There are two types of people in the world: those who enjoy poetry and those who have never read the kind of poetry they enjoy. No matter which category you and your circle fall into, I've got 15
poems you can read with your partners and friends to discover your love of poetry.
If you think you don't like poetry, don't worry. I know exactly how you feel. I didn't discover just how much I enjoyed non-musical lyricism until the first day of my university Composition II class, when the professor asked us to interpret two poems: "she being Brand" by e.e. cummings, which is included on the list below, and
"Dulce et Decorum est" by Wilfred Owen, which is not. I later took a creative writing class with that same professor, who forced us to write poetry until we bled rhyme and meter and feeling all over the place. It was wonderful.
Many of the poems below may be familiar to you. One is a dreaded
sonnet, and the aforementioned cummings piece will challenge you if you pause at the end of every line. Not all of the formatting — the stanza divisions in particular — has translated here, but the rampant punctuation in "she being Brand" has not been left out.
Check out my suggested poems for you to read with your partners and friends below, and be sure to share your favorites with me on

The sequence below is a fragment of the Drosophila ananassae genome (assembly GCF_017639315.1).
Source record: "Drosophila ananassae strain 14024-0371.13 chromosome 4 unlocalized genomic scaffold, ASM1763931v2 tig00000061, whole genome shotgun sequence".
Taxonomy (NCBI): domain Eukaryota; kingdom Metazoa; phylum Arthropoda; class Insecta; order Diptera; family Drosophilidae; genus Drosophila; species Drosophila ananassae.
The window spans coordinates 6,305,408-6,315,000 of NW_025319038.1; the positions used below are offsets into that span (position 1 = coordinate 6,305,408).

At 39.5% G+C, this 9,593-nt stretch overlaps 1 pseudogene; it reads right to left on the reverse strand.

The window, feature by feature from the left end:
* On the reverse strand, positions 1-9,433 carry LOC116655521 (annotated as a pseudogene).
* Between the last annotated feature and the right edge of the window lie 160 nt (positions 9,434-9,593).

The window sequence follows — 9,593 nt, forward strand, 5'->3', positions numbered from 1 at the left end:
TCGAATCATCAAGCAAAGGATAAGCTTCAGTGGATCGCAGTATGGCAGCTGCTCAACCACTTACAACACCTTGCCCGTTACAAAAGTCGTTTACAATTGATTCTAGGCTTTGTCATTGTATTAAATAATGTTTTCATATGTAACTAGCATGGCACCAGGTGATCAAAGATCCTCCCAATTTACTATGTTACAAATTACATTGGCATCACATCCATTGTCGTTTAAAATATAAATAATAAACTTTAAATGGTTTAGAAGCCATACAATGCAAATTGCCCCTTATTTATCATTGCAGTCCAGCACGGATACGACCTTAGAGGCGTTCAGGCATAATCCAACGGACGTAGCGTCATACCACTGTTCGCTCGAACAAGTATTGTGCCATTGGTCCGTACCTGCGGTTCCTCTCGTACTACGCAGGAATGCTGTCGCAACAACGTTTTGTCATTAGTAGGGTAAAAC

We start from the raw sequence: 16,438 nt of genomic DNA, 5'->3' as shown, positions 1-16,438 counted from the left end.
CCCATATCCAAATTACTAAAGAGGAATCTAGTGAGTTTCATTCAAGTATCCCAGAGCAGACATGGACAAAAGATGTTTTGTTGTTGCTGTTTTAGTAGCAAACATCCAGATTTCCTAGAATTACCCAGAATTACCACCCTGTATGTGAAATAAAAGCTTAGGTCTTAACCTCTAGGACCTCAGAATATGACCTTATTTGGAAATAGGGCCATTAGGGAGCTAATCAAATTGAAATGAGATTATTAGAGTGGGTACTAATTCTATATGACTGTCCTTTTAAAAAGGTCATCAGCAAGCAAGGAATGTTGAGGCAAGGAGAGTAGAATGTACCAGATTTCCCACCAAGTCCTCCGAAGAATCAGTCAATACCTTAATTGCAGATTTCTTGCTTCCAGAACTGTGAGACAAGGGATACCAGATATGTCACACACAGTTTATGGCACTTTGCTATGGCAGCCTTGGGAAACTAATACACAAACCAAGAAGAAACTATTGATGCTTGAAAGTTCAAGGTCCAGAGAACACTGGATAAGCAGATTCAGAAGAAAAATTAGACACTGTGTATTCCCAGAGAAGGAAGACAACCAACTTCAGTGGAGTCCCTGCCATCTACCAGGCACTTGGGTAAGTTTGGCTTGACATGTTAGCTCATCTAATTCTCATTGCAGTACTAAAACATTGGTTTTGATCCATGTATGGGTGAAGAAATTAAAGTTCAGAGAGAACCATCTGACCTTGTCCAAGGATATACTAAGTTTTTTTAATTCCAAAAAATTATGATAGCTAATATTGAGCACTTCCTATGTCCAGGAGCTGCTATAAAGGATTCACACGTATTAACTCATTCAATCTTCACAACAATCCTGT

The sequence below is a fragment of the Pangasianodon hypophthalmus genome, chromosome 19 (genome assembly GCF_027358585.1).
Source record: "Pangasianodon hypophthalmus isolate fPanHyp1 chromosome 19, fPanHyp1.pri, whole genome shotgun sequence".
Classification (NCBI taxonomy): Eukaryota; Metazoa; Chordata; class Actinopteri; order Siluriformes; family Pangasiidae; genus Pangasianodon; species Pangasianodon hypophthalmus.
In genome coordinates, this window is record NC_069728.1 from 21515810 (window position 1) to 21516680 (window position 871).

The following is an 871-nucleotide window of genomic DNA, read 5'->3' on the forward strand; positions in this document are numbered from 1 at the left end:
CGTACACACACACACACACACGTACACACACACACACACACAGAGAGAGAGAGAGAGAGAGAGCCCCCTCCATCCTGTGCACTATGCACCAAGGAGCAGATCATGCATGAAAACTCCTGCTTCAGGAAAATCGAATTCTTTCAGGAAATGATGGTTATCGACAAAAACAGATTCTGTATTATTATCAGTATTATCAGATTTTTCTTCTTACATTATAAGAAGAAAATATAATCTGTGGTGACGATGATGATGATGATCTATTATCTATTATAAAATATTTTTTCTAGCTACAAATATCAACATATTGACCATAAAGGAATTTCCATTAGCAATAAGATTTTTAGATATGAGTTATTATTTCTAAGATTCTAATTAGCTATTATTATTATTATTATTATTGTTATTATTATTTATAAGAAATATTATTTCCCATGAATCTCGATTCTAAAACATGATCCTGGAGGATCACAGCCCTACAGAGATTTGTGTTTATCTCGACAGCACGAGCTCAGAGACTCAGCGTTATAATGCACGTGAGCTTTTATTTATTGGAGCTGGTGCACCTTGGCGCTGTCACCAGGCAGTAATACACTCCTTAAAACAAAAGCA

Twitter! 1"Bleecker Street, Summer" by Derek Walcott Summer for prose and lemons, for nakedness and languor, for the eternal idleness of the imagined return, for rare flutes and bare feet, and the August bedroom of tangled sheets and the Sunday salt, ah violin! When I press summer dusks together, it is a month of street accordions and sprinklers laying the dust, small shadows running from me. It is music opening and closing, , on Bleecker, Italia mia , Antonio, and the water-cries of children ciao tearing the rose-coloured sky in streams of paper; it is dusk in the nostrils and the smell of water down littered streets that lead you to no water, and gathering islands and lemons in the mind. There is the Hudson, like the sea aflame. I would undress you in the summer heat, and laugh and dry your damp flesh if you came. 2"Welcome Home" by Warsan Shire all the girls you’ve ever loved, i think i loved them too. interlude for the grand sonata every mouth you’ve ever kissed all the bodies you’ve ever undressed were preparing you for me. i don’t mind tasting them in the a single suitcase still on the conveyor belt did it take you long to find me? 3"Ways of Talking" by Ha Jin We used to like talking about grief Our journals and letters were packed with losses, complaints, and sorrows. Even if there was no grief we wouldn’t stop lamenting as though longing for the charm Then we couldn’t help expressing grief So many things descended without warning: labor wasted, loves lost, houses gone, marriages broken, friends estranged, ambitions worn away by immediate needs. Words lined up in our throats for a good whining. Grief seemed like an endless river — the only immortal flow of life. After losing a land and then giving up a tongue, we stopped talking of grief Smiles began to brighten our faces. We laugh a lot, at our own mess. even hailstones in the strawberry fields. 4"Letter to My Wife" by Miklós Radnóti Lager Heidenau, about Zagubica: in the mountains. Aug.-Sept. 1944 Beneath, the nether worlds, deep, still, and mute. Silence howls in my ears, and I cry out. No answer could come back, it is so far from that sad Serbia swooned into war. And you're so distant. But my heart redeems your voice all day, entangled in my dreams. So I am still, while close about me sough the great cold ferns, that slowly stir and bow. When I'll see you, I don't know. You whose calm is as the weight and sureness of a psalm, whose beauty's like the shadow and the light, whom I could find if I were blind and mute, hide in the landscape now, and from within leap to my eye, as if cast by my brain. You were real once, now you have fallen in to that deep well of teenage dreams again. Jealous interrogations: tell me; speak. Do you still love me? will you on that peak of my past youth become by future wife? — But now I fall awake to real life and know that's what you are: wife, friend of years, — just far away. Beyond three wild frontiers. And Fall comes. Will it also leave with me? Kisses are sharper in the memory. Daylight and miracles seemed different things. Above, the echelons of bombers' winds: skies once amazing blue with your eyes' glow are darkened now. Tight with desire to blow, the bombs must fall. I like in spite of these, a prisoner. All of my fantasies I measure out. And I will find you still; for you I've walked the full length of the soul, the highways of countries! — on coals of fire, if needs must, in the falling of the pyre, if all I have is magic, I'll come back; I'll stick as fast as bark upon an oak! And now that calm, whose habit is a power and weapon to the savage in the hour of fate and danger, falls as cool and true as does a wave: the sober two times two. 5"I do not want to have you to fill the empty parts of me" by Rupi Kaur i do not want to have you to fill the empty parts of me i want to be full on my own i could light a whole city 6"Narcissist Advice Column" by Hinemoana Baker Pepper blacks the pan so never shake it near me. Wait for the flagrant animation in my bedroom, in my bed base. In mountaineering situations sleep swaddled, wake ecstatic my frantic menus in your mind. I taste of them all. Refuse to refuse me. Waste your time on my errands. Squeeze your lime on my lemons. Turn up wearing the whole bird not just the feathers. 7"Tonight" by Ladan Osman There is no couple chatting by the recycling bins, offering to help me unload my plastics. There is not even the black and white cat that balances elegantly on the lip of the dumpster. There is only the smell of sour breath. Sweat on the collar of my shirt. A water bottle rolling under a car. Me in my too-small pajama pants stacking juice jugs on neighbors’ juice jugs. I look to see if there is someone drinking on their balcony. I tell myself I will wave. 8"This Is Just to Say" by William Carlos Williams 9"Confession" by Linh Dinh Perhaps I'm a cruel artist. I always depict In great details, lovingly, all the defects On the faces and bodies of my models. I use my eyes and brushes to thread The jagged gaps of their stiff smiles. I pamper Each pimple, hump, massage each incrustation. I cajole my models into poses that are awkward, Dangerous, unhygienic, sometimes mortifying. I don't care to paint smooth, poreless skin but collect All manners of rashes and eruptions. Inspired, I've forced a hundred bodies — impossibly old, Extremely young — onto appalling heaps, Democratically naked, viscous with sweat, spit and etc., Just so I could render the human condition Most accurately and movingly. 10"Bright star, would I were stedfast as thou art" by John Keats Bright star, would I were stedfast as thou art— Not in lone splendour hung aloft the night And watching, with eternal lids apart, Like nature's patient, sleepless Eremite, The moving waters at their priestlike task Of pure ablution round earth's human shores, Or gazing on the new soft-fallen mask Of snow upon the mountains and the moors — No — yet still stedfast, still unchangeable, Pillow'd upon my fair love's ripening breast, To feel for ever its soft fall and swell, Awake for ever in a sweet unrest, Still, still to hear her tender-taken breath, And so live ever — or else swoon to death. 11"Ah, Ah" by Joy Harjo Ah, ah cries the crow arching toward the heavy sky over the marina. Lands on the crown of the palm tree. Ah, ah slaps the urgent cove of ocean swimming through the slips. We carry canoes to the edge of the salt. Ah, ah groans the crew with the weight, the winds cutting skin. We claim our seats. Pelicans perch in the draft for fish. Ah, ah beats our lungs and we are racing into the waves. Though there are worlds below us and above us, we are straight ahead. Ah, ah tattoos the engines of your plane against the sky — away from these waters. Each paddle stroke follows the curve from reach to loss. Ah, ah calls the sun from a fishing boat with a pale, yellow sail. We fly by on our return, over the net of eternity thrown out for stars. Ah, ah scrapes the hull of my soul. Ah, ah. 12"she being Brand" by e.e. cummings careful of her and(having thorogouhly oiled the universal joint tested my gas felt of her radiator made sure her springs were O. K.)i went right to it flooded-the-carburetor cranked her up,slipped the clutch(and then somehow got into reverse she minute i was back in neutral tried and again slo-wly;bare,ly nudg. ing(my oh and her gears being in greasedlightning)just as we turned the corner of Divinity avenue i touched the accelerator and give was the first ride and believe i we was happy to see how nice she acted right up to the last minute coming back down by the Public 13"From the Artist's Sketchbook" by Annette M'Baye No . . . not entirely black. He has that bluish-white at the edge of his eyes Open upon a smile of expensive pearls. Offer your unpristine hand to the daylight, Say hello, fearlessly, to your life. 14"America" by Claude McKay Although she feeds me bread of bitterness, And sinks into my throat her tiger’s tooth, Stealing my breath of life, I will confess I love this cultured hell that tests my youth. Her vigor flows like tides into my blood, Giving me strength erect against her hate, Her bigness sweeps my being like a flood. Yet, as a rebel fronts a king in state, I stand within her walls with not a shred Of terror, malice, not a word of jeer. Darkly I gaze into the days ahead, And see her might and granite wonders there, Beneath the touch of Time’s unerring hand, Like priceless treasures sinking in the sand. 15"Remembering the Plot" by Julie Suk Today drifts into yesterday. the food eaten, rooms cleaned. Same with books. You read, that someone floated off, finally, from years of solitude, and danced naked in a bowler hat. But the nose has a better memory, whole lives waft back, the moments pulled out by a random scent. And you stand in the street the aroma of a man's cigarette the way his fingers pressed suddenly stricken with sunlight.